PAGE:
DENVER—Colorado Republicans were stunned late Monday upon learning that the “neutral and objective panel” that cleared Sen. Mark Udall of bullying state insurance regulators in fact consisted of three Democrats in the Hickenlooper administration.
Barbara Kelley, executive director of the Department of Regulatory Affairs, released a statement to Fox31 saying that the three members of the panel were herself, her deputy Michelle Pederson, and legislative liaison John Cevette, former chief of staff to Democratic Senate President Brandon Shaffer.
State Rep. Amy Stephens (R-Monument), who requested the investigation into whether Udall’s staff pressured state regulators to revise downward the number of policy cancellations under Obamacare, called the panel “a clearly biased group.”
“Sen. Udall’s allies in the Hickenlooper administration deliberately misled the public when they claimed that a ‘neutral and objective panel’ had ‘investigated’ attempts by his staff to coerce state employees into altering Obamacare insurance cancellation data,” said Stephens in a statement.
Kelley said she decided not to release the names of the panel members in response to open-records requests from the Colorado Observer and other media outlets “to protect the department’s employees from potential politically motivated challenges of inquisitions.”
“It’s clear to me, not only from the manner in which the request for an inquiry was initiated, but also from subsequent comments in social media and by bloggers, that publishing the names of the employees involved would only subject them to scurrilous accusations of partisanship or worse,” said Kelley.
Republicans were quick to accuse the Democratic appointees of trying to protect one of their own by clearing Udall’s office of misconduct. Stephens said the panel “was designed to run interference for Sen. Udall and thwart any attempt to impartially review his troubling behavior.”
“It’s obvious that Hickenlooper staffers vigorously fought to keep this panel secret because they knew that it would be exposed as nothing more than a shameful farce if its members were publicly identified,” said Stephens.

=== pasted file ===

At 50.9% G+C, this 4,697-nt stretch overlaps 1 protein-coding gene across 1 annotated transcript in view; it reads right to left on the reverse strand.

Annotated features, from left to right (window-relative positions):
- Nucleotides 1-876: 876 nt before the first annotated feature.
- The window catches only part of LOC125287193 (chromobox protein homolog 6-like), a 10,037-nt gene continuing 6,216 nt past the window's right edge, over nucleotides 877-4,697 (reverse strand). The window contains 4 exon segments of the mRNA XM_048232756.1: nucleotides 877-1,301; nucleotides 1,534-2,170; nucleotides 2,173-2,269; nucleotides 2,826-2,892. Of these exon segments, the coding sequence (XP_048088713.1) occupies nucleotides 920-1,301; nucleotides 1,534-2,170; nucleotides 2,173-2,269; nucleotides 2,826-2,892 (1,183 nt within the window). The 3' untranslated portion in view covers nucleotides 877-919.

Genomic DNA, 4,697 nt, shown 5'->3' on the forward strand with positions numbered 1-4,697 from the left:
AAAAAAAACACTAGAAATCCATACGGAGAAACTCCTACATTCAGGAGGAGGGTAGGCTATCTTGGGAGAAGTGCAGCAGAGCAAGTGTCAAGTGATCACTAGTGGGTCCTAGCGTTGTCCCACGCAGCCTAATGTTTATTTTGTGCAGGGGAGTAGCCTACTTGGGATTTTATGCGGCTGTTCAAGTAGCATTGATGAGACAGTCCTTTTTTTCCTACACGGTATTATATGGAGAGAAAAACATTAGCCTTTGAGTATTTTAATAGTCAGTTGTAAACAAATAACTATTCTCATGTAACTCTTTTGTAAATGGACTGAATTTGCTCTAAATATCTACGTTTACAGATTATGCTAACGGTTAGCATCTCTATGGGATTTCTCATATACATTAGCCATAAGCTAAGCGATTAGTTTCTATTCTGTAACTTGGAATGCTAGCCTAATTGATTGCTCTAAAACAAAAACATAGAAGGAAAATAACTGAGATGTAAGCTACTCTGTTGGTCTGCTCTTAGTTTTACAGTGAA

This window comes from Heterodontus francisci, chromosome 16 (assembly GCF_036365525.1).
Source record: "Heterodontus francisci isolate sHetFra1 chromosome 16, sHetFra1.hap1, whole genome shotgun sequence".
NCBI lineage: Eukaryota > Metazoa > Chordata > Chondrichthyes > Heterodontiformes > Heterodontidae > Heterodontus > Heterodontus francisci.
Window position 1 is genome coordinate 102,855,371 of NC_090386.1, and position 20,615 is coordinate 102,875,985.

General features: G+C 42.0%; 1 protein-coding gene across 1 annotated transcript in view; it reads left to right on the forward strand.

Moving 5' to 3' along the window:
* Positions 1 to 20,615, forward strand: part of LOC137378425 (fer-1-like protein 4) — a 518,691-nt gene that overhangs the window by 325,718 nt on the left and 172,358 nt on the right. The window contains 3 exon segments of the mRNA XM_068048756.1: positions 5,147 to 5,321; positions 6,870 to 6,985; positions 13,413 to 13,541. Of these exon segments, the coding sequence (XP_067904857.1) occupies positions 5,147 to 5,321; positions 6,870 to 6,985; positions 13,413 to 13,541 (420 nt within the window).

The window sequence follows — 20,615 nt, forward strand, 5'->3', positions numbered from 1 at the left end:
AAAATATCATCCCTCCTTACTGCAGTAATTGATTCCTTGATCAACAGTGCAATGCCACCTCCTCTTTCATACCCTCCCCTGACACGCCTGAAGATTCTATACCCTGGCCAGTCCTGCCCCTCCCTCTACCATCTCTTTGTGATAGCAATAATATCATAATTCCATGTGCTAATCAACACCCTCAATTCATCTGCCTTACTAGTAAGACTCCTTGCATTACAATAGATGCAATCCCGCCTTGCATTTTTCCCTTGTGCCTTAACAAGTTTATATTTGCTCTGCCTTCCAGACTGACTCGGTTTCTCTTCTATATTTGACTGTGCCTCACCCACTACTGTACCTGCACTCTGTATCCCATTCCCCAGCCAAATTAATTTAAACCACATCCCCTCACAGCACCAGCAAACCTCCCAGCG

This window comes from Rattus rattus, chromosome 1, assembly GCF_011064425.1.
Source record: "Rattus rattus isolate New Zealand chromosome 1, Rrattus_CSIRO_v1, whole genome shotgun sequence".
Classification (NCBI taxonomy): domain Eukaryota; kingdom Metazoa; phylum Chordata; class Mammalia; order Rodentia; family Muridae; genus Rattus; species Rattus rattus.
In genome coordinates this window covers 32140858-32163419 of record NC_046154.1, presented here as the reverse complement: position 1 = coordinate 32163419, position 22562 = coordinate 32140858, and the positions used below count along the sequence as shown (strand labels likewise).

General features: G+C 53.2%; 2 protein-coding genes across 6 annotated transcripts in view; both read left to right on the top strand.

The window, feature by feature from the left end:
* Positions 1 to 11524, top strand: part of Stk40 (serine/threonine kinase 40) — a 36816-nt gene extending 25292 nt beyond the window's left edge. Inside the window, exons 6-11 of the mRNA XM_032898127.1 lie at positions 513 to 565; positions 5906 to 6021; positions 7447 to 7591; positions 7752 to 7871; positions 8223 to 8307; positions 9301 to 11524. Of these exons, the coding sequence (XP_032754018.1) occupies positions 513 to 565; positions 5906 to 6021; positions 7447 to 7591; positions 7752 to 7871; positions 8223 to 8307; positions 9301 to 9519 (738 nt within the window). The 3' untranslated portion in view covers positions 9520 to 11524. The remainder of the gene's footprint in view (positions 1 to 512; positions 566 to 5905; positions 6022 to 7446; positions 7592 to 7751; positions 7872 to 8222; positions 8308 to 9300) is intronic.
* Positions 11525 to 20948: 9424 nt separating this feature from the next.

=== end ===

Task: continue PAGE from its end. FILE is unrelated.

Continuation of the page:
The scandal broke three weeks ago when Complete Colorado released emails illustrating a tug-of-war between state insurance regulators who had pegged the number of cancellations at nearly 250,000, and Udall staffers who wanted to subtract from the figure those who were offered new policies.
Meanwhile, the ranking Republicans on the House and Senate health committees called for a joint hearing to review the allegations against state agencies and Sen. Mark Udall’s office.
“Allegations of intimidation against a state employee by the staff of a member of Colorado’s congressional delegation and questions about the honesty of an executive branch appointee toward a member of the General Assembly deserve serious legislative review,” said the letter to the Democratic committee chairs.
The letter was signed by Sen. Kevin Lundberg (R-Colorado Springs), ranking member on the Senate Health & Human Services Committee, and Rep. Janak Joshi (R-Colorado Springs), ranking member on the House Health, Insurance & Environment Committee, and Rep. Lois Landgraf (R-Fountain), ranking member on the House Public Health Care & Human Services Committee.
Former Rep. Tom Tancredo, seeking the GOP nomination for governor, reiterated his call for Kelley’s resignation, noting that she first claimed a “neutral and objective panel” would review the accusations against Udall’s staff, then said that her review of the emails made such an investigation unnecessary.
“How long is Gov. Hickenlooper going to let this circus continue?” said Tancredo in a statement. “How many more lies is he going to allow his political appointees to tell before he demands accountability? Who is in charge here–John Hickenlooper or Barbara Kelley?”
So far Hickenlooper has not commented publicly on the scandal, although top aide Alan Salazar did send a Tweet on Monday defending Kelley, saying her “accountability/integrity” were “clear.”
“It’s clear that Gov. Hickenlooper never wanted to get to the bottom of this scandal,” said Colorado GOP Chairman Ryan Call in a statement. “Instead, it appears he had his administration do everything in their power to protect Sen. Udall, even if that meant misleading the press and the public.”